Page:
Google’s Tilt Brush Is The First Great VR App

Here’s how a painting app is used to introduce users to virtual reality.

When the HTC Vive headset goes on sale today, the virtual reality community has a challenge: A whole load of non-gamers who are eager to check out virtual reality, but haven’t necessarily logged in hundreds of PlayStation and Xbox hours. For those non-gamers–and everyone else–one of the most intuitive virtual reality apps created is there to help them explore their world: a painting app, of all things.


Tilt Brush is Google’s self-proclaimed app for “Painting in 3D space with virtual reality,” comes bundled with the headset, and is the first great art app for virtual reality. Using the app and the controllers on systems like the Vive, users can create amazingly detailed artwork. It’s intuitive, intensely immersive, and does something funny… While a user plays around with the different brushes and pencils and zooms, they learn how to use the virtual reality controllers.

I tried Tilt Brush most recently at VRLA, a trade show for all things virtual reality, that took place in Los Angeles earlier this year. Tilt Brush was among a suite of virtual reality apps presented in a demo by Nvidia, a hardware firm heavily invested in the VR space. The painting app was the standout among the introductory applications; all it took was 30 seconds of explanation from the employee showing off the headset rig, and I was immediately creating art. It was swift, immersive, and altogether awesome.

What caught my attention was how simple it was to use, both in early demos I tried out and in the final version at the trade show. There weren’t any complicated rules to figure out or demonstrations to acclimate me to the virtual world. All it took to get me creating art in three dimensions all around me was a few words of instructions from someone who used the app before.

Building A World For Virtual Art

Tilt Brush isn’t the only app of its kind. There are several other competing virtual reality art apps such as Oculus’s Quill and Medium, but Tilt Brush has been both exposed to the largest audience and has–as of press time in early 2016–the widest availability.

Google acquired Skillman & Hackett, Tilt Brush’s creators and a company named after founders/Tilt Brush developers Drew Skillman and Patrick Hackett, for an undisclosed sum in 2015. Since then, the app has been increasingly presented as an introductory app for virtual reality applications.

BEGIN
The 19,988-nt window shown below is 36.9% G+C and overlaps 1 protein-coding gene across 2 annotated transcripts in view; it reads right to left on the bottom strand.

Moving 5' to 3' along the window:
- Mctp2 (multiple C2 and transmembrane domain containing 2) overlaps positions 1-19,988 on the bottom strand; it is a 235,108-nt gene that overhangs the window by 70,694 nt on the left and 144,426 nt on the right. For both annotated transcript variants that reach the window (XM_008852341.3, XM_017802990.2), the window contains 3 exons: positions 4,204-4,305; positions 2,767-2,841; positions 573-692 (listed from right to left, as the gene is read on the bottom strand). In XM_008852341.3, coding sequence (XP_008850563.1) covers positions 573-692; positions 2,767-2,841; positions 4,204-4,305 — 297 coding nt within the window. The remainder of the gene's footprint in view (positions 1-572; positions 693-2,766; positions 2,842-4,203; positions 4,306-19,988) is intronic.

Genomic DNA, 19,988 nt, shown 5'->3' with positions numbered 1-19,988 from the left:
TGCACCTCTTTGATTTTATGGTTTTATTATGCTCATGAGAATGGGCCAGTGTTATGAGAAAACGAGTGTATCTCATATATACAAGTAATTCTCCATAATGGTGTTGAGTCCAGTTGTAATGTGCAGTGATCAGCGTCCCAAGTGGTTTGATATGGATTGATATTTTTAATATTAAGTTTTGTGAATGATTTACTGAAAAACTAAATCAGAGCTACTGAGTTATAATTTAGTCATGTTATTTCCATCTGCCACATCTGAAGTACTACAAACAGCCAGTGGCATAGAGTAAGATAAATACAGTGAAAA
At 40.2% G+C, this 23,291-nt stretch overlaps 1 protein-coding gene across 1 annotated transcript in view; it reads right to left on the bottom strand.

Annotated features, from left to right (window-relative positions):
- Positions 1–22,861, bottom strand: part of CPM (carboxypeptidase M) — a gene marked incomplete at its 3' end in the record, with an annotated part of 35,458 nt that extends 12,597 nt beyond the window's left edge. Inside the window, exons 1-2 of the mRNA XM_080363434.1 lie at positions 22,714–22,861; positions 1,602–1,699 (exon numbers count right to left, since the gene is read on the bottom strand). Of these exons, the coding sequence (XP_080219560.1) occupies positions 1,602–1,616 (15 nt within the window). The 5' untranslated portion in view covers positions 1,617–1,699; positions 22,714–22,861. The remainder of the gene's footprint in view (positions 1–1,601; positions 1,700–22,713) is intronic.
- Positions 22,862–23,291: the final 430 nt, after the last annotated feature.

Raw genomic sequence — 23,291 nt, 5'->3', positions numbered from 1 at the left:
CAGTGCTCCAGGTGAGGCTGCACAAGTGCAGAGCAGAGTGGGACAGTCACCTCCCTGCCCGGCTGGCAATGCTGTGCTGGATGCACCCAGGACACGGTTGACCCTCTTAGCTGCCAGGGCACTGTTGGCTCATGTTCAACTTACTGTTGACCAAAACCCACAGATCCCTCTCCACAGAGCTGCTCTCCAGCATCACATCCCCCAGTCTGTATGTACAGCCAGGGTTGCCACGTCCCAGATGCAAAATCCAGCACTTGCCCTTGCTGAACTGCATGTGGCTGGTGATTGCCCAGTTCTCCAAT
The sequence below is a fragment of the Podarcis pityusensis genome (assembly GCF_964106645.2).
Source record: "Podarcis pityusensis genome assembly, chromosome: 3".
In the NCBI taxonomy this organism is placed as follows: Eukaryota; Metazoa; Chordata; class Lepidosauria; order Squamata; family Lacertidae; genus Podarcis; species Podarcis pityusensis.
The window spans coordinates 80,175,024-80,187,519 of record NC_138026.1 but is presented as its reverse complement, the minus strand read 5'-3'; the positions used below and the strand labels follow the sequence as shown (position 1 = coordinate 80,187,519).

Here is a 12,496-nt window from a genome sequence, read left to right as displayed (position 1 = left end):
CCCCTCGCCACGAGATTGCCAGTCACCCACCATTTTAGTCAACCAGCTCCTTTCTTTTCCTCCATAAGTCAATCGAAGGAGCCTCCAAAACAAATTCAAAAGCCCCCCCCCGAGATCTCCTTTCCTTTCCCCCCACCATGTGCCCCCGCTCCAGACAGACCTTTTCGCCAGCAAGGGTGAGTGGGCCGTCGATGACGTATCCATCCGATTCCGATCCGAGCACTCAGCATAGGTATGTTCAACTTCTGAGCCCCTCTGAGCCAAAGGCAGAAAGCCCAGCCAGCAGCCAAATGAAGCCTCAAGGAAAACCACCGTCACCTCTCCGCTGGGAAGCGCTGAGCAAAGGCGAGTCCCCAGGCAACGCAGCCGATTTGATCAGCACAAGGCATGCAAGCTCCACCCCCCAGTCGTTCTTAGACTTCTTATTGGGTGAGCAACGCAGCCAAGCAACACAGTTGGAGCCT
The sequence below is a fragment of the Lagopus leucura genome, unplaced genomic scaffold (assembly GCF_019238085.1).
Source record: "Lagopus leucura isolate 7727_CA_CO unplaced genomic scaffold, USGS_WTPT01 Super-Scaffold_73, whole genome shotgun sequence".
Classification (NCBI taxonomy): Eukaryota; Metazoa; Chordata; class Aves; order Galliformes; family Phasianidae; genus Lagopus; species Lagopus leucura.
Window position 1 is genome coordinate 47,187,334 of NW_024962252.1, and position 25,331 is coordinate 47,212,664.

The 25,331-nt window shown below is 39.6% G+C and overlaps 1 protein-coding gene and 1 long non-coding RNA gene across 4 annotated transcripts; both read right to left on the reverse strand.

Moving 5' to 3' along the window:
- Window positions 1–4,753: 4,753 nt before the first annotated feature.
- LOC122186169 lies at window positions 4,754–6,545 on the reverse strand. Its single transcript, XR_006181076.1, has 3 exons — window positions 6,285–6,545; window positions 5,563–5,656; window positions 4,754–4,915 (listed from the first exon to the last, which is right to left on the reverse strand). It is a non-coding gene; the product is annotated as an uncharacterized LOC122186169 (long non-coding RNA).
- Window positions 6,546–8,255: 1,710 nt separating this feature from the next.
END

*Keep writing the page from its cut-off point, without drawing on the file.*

“Tilt Brush, at its core, is a virtual reality painting application. It creates something anyone can use, intuitively, for kids, artists, and absolutely anyone,” Skillman told Fast Company. “Within the first 30 or 45 seconds, anyone can start VR painting and making marks in space all around them. […] It allows everyone to see how powerful VR is and how transformative it will be.”


Tilt Brush’s strength, and its importance to the growing virtual reality industry, is that it uses non-gaming techniques to acclimate an audience of non-gamers to virtual reality–a field whose developers and early aficionados, I’ve seen from personal experience, tend to be the type of folks with large game collections on Steam and expensive TV setups to play Xbox One games on.

The idea of users painting and drawing using the physical space around them wasn’t part of the original mission plan, but something they discovered along the way. According to Hackett, earlier versions of Tilt Brush, although virtual reality, only allowed art to be made on two-dimensional planes. But then “There was a happy accident. Tilt Brush came out of an experiment with a virtual reality chess prototype, where we accidentally started painting the chess pieces in the air, and it was incredible.”

Virtual Reality Training

Using art to teach the use of new technology is a behavioral engineering trick with old-school precedent.

When the earliest versions of Windows came out in the 1980s, there was an immediate need to teach users how to operate a mouse. Microsoft’s Paint was part of a suite of apps that taught users how to click and drag (Solitaire) and, later, to use two mouse buttons at once (Minesweeper). Users simultaneously had fun, created engaging art, and learned how to use a graphical user interface.

That behavioral aspect has also led Google to work with partners to offer Tilt Brush as one of the earliest games and products that introduce virtual reality to the public. One of these users is an unexpected pioneer in virtual reality: PepsiCo.

At this year’s NBA All-Star Game, Mountain Dew was demoing virtual reality headsets to the public in the festivities surrounding the game. And Tilt Brush was one of the primary apps they showed off.


According to PepsiCo’s Carlos Saavedra, “We were looking not just for things that haven’t been done, but things of very high quality. More importantly for us, Tilt Brush brought interactivity. A lot of virtual reality experiences are viewed from a more traditional perspective, but we wanted to give people the opportunity to experiment in an environment. Importantly for us as well, there are a lot of action points in the app.”

Tilt Brush will be available to the public upon the HTC Vive’s launch today, and release for other platforms is expected in the future although there’s been no confirmation yet from Google.